The Tree of Life, Profundity and Pomposity

After watching Terrence Malick’s The Tree of Life my overall impression was one of awe. However, as the film ended at least one person in the cinema guffawed. Whilst thankful that they withheld their opinion until the credits, I was also unsurprised by, and understanding of, their reaction. In its unerring confidence and towering ambition The Tree of Life can be at once profoundly affecting, breathtakingly beautiful and unapologetically pompous. But is that a problem?

The film opens with a middle aged Sean Penn in a shimmering modern metropolis, reflecting on his past and his brother, who died aged 19. When a loved one dies it’s near-impossible to fully comprehend who they were and understand their relationship with the world. It is this bold feat that Malick’s film strives to achieve in its mediation on death and celebration of life.

The family tree (I can't resist a bad pun)

The storytelling is primarily visual, and the construction is anything but traditional. Even after an extended sequence depicting the universe’s birth, once the film fixates on 1950’s suburban America, dialogue does not drive the narrative, and ethereal sequences are favoured over conversational scenes. In these sequences we are offered snippets of dialogue amidst evocative images flowing like memories. Initially a cosy fairytale existence, the father’s (Brad Pitt) stern discipline soon creates rifts in the family, and the boys experience anger and confusion as an affecting, believable upbringing unravels. Classical music pervades the film, dialogue often muted so that themes are evoked through abstract means.

Due to this construction, many have branded The Tree of Life pretentious, a word which is hurled around readily, chastising any film that has ambitions beyond standard convention. Pushing artistic boundaries should be encouraged, not persecuted. Where would cinema be without the likes of F.W Murnau, Luis Buñuel and Jean-Luc Godard who innovated, rather than mimicked? With the bulk of Hollywood’s recent output cohering to basic models (insert plot development here, romance there and giant robots throughout etc.) we need daring directors like Malick, David Lynch and Lars Von Trier to explore cinema’s limits.

But is such flamboyance necessary in recounting childhood memories? It’s certainly not a requirement of cinematic greatness and, in fact, understatement can often be far more poignant. For example, Yasujirô Ozu’s films delicately observe familial relationships through a deceptively simplistic and nuanced visual poetry that doesn’t require so much as a camera movement. But while Ozu’s style is perfect for reflecting a humbling, traditional Japanese lifestyle, contemplating the effects of modernity on this culture and considering how this reflects human nature, Malick has sought a visual style to suit his intentions. Though grand gestures risk overlooking subtle details, the overall message from his sumptuous collage is one of universal interconnectivity. We are presented with the trials and wonders of a universe in which nothing is insignificant; everything has its place in the astral waltz.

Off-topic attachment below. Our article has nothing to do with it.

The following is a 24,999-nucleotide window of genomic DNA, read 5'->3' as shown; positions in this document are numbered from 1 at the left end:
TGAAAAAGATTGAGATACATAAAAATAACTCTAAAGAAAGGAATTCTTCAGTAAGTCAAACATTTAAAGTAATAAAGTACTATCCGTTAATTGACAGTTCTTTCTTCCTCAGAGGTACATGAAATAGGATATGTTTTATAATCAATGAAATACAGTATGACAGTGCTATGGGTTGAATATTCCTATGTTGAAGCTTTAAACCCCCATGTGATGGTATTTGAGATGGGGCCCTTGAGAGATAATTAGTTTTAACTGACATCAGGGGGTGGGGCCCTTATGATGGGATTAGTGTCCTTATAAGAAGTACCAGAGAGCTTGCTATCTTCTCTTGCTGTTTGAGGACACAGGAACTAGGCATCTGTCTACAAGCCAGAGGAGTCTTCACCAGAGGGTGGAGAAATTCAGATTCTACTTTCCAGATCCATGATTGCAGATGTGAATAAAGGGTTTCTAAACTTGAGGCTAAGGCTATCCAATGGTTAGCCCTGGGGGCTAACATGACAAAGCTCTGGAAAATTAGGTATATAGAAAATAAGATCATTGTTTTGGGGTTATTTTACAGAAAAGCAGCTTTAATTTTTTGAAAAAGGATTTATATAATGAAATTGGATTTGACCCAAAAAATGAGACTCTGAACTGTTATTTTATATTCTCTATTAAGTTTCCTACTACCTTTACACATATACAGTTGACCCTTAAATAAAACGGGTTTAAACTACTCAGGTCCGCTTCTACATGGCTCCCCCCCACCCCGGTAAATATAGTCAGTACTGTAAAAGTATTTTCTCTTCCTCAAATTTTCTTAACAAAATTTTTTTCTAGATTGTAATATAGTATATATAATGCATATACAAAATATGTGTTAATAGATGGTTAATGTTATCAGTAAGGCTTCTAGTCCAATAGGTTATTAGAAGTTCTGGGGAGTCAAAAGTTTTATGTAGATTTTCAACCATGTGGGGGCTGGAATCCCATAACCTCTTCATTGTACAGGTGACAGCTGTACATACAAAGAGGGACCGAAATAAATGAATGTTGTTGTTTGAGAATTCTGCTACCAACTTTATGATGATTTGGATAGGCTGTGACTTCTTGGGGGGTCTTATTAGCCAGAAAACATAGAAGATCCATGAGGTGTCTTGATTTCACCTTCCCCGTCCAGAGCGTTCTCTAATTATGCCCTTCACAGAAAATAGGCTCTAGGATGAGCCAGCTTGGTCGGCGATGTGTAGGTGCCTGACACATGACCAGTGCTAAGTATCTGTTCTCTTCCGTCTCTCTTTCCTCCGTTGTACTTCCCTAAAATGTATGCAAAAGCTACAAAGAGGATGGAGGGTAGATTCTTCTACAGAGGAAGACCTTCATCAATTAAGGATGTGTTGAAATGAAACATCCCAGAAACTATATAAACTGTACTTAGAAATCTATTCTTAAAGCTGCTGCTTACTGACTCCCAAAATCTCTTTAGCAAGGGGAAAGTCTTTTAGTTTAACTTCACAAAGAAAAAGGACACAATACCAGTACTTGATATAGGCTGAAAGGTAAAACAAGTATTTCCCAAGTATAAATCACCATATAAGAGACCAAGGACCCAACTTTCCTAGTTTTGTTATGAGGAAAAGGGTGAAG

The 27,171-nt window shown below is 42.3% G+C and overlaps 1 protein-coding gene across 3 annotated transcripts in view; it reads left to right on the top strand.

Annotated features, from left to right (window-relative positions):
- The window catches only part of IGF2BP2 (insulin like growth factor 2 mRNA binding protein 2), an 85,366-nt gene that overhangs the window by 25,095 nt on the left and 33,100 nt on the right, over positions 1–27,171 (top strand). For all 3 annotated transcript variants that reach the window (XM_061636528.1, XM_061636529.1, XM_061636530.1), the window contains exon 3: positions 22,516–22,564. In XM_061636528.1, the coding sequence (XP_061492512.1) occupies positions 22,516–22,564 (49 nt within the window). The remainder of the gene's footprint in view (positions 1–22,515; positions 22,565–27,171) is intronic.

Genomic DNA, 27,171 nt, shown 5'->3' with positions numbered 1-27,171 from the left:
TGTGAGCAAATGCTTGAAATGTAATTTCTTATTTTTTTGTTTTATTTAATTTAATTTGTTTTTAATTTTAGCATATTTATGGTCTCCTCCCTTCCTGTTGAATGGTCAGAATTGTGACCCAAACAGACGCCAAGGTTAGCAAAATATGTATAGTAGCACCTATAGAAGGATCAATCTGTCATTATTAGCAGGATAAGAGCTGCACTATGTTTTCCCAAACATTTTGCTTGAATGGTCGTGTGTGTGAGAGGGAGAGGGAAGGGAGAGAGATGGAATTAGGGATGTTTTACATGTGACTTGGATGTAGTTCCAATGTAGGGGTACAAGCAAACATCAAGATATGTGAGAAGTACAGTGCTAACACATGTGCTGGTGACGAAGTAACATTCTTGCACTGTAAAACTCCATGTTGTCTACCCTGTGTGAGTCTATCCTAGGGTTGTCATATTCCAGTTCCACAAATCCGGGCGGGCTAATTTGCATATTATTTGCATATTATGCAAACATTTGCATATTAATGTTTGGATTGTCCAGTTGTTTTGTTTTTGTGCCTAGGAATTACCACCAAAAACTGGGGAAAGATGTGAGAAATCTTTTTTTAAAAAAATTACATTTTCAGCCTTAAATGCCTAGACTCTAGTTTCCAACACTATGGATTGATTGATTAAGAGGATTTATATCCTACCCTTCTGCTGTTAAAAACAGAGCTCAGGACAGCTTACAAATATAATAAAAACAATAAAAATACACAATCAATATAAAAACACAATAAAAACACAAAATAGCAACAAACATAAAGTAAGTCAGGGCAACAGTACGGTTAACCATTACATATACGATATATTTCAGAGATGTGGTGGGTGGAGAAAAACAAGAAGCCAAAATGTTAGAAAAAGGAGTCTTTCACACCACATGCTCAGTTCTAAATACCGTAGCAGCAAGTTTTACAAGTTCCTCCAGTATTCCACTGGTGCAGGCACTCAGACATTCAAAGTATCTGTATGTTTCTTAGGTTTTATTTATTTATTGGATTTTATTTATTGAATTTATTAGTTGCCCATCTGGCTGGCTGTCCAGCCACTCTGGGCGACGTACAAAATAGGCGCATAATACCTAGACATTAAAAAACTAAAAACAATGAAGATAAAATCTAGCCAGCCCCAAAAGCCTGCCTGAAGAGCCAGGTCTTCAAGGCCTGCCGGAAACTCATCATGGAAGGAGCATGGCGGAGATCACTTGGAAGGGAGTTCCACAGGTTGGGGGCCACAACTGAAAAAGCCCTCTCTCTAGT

Professor Brian Cox is sure to provide a DVD commentary

In its pious conviction the The Tree of Life can seem, at points, bloated and preachy. However, while an air of Christian worship pervades powerfully, a stimulating ambiguity underlies the majestic synthesis of sound and image. In snippets of narration from the central characters conflicting views are presented; the wife’s virtuous submission to God’s grace opposes the father’s fiercely competitive temperament. These statements can often seem incomplete and naïve though. Towards the end the mother talks of how happiness can only be gained through love, but the object of this love – God, family, art or other – is unspecified, the thought left to drift away.

Though occasionally hollow, the fruits of The Tree of Life are mostly filled with wonder, heartbreak and beauty, and are truly food for thought. Malick isn’t just indulging himself, but offering his vision for us to share, and lose ourselves in. It’s a vision that could only work in the medium of film, and a celebration of cinema’s potential. Surely that entitles it to some pride?

By James Taylor


One response to “The Tree of Life, Profundity and Pomposity

  1. Thank you for this. The whole film was quite a roller-coaster for me. Moments of utter cinematic joy meeting eye-covering cringes. Might need a second viewing – I was not prepared!

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